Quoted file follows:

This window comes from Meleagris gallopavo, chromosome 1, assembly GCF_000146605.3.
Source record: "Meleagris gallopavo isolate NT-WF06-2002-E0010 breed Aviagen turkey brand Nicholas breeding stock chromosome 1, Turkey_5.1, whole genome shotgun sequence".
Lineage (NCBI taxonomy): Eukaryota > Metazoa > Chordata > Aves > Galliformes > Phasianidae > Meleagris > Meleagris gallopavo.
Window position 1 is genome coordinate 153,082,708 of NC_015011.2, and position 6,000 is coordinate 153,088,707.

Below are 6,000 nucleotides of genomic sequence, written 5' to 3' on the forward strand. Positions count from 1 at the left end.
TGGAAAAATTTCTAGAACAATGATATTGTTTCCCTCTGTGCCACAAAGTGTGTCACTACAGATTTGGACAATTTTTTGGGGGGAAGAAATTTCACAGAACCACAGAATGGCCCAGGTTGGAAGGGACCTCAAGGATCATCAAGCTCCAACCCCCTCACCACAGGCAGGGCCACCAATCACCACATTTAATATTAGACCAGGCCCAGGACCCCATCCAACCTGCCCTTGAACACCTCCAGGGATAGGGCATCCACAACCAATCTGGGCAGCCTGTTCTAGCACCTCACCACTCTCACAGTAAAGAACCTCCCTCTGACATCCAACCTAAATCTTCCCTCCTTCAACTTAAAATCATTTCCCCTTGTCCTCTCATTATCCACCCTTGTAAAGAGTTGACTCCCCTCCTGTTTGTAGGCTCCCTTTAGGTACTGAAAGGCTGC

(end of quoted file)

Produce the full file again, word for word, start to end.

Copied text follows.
This window comes from Meleagris gallopavo, chromosome 1, assembly GCF_000146605.3.
Source record: "Meleagris gallopavo isolate NT-WF06-2002-E0010 breed Aviagen turkey brand Nicholas breeding stock chromosome 1, Turkey_5.1, whole genome shotgun sequence".
Lineage (NCBI taxonomy): Eukaryota > Metazoa > Chordata > Aves > Galliformes > Phasianidae > Meleagris > Meleagris gallopavo.
Window position 1 is genome coordinate 153,082,708 of NC_015011.2, and position 6,000 is coordinate 153,088,707.

Below are 6,000 nucleotides of genomic sequence, written 5' to 3' on the forward strand. Positions count from 1 at the left end.
TGGAAAAATTTCTAGAACAATGATATTGTTTCCCTCTGTGCCACAAAGTGTGTCACTACAGATTTGGACAATTTTTTGGGGGGAAGAAATTTCACAGAACCACAGAATGGCCCAGGTTGGAAGGGACCTCAAGGATCATCAAGCTCCAACCCCCTCACCACAGGCAGGGCCACCAATCACCACATTTAATATTAGACCAGGCCCAGGACCCCATCCAACCTGCCCTTGAACACCTCCAGGGATAGGGCATCCACAACCAATCTGGGCAGCCTGTTCTAGCACCTCACCACTCTCACAGTAAAGAACCTCCCTCTGACATCCAACCTAAATCTTCCCTCCTTCAACTTAAAATCATTTCCCCTTGTCCTCTCATTATCCACCCTTGTAAAGAGTTGACTCCCCTCCTGTTTGTAGGCTCCCTTTAGGTACTGAAAGGCTGC